Samsung to invest $230 bln in SK chipmaking base

Samsung Electronics is expected to invest $230 billion for the next 20 years to develop the world’s largest chipmaking base in South Korea, as a way to boost the country’s chip industry, Reuters reported on Wednesday.

The South Korean electronics company’s project, which is worth 300 trillion won, is a part of a private sector investment plan worth 550 trillion won announced by the government on Wednesday.

Samsung’s plans will include five chip factories and will attract 150 materials, parts and equipment makers, fabless chipmakers, and semiconductor research and development organizations near the South Korean capital, said the industry ministry.

The South Korean government’s plan is set to expand tax breaks and support, in order to create a more competitive environment in the high tech sectors that produce chips, displays and batteries.

This comes in light with other countries’ direction towards increasing domestic chip industries, like the US, which released details of its CHIPS Act last month, offering billions of dollars in subsidies for chipmakers investing in the country.

“The economic battlefield, which recently began with chips, has expanded, countries are providing large-scale subsidies and tax support, we must support private investments to ensure further growth, the government must provide location, R&D, manpower, and tax support,” the South Korean President, Yoon Suk Yeol, stated on Wednesday.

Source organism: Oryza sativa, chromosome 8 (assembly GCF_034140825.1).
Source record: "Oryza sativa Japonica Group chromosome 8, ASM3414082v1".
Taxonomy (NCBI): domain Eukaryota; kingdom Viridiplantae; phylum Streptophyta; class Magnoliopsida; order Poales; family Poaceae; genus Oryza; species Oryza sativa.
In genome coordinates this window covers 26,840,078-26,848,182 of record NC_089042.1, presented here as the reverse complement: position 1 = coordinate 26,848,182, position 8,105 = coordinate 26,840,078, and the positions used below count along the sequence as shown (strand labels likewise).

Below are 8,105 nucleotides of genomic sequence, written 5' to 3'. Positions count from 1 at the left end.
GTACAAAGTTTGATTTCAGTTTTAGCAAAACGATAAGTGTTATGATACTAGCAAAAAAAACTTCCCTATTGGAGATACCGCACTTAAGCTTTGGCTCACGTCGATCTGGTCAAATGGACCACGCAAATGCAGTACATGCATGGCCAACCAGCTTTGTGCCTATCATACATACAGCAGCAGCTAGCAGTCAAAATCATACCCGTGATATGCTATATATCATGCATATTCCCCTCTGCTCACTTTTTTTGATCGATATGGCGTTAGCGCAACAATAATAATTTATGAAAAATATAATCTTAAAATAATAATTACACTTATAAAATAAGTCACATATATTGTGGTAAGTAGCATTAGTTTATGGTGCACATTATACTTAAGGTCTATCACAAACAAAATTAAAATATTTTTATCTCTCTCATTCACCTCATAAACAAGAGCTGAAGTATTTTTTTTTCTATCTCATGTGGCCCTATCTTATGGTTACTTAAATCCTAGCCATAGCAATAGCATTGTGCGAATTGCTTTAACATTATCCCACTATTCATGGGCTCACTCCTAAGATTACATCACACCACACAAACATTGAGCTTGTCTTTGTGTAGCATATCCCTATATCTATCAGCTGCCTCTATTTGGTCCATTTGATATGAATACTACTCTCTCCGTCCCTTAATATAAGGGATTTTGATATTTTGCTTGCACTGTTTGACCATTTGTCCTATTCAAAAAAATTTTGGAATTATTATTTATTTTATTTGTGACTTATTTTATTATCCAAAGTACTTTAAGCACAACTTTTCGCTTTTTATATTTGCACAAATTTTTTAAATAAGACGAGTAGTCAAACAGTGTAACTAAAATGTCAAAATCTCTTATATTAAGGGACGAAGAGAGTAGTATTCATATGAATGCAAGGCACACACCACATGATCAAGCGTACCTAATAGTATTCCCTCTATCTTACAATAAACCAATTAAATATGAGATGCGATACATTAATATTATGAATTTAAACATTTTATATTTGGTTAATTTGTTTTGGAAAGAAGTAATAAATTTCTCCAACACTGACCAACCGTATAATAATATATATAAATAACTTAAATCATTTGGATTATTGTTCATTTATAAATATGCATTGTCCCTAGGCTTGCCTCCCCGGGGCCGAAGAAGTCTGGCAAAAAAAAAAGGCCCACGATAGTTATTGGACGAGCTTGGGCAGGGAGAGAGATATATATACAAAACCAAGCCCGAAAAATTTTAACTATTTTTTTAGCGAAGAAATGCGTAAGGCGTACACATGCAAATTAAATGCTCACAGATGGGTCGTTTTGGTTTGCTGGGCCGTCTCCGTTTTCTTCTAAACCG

The government will also be budgeting 25 trillion won, for five years, for R&D in strategic technologies, like artificial intelligence, 360 billion won to develop chip packaging and 100 billion won to electricity and water infrastructure for industrial complexes.

Samsung Electronics, as well as its unit, Samsung Display, and affiliates, Samsung SDI and Samsung Electro-Mechanics, are set to invest 60.1 trillion won for the next 10 years in regions outside Seoul, to develop chip packaging, displays and battery technology.

The government proposed raising tax deduction rates for facility investments in chips and other strategic technologies in January, falling from eight percent to 15 percent for large corporations.

South Korea, which has the world’s two biggest memory chipmakers, Samsung Electronics and SK Hynix Inc., is working on improving supply chain stability, in order to have a major role in the non-memory chip field. The non-memory chip field is currently dominated by chipmaking giants like Taiwan Semiconductor Manufacturing Co Ltd and Intel Corp.

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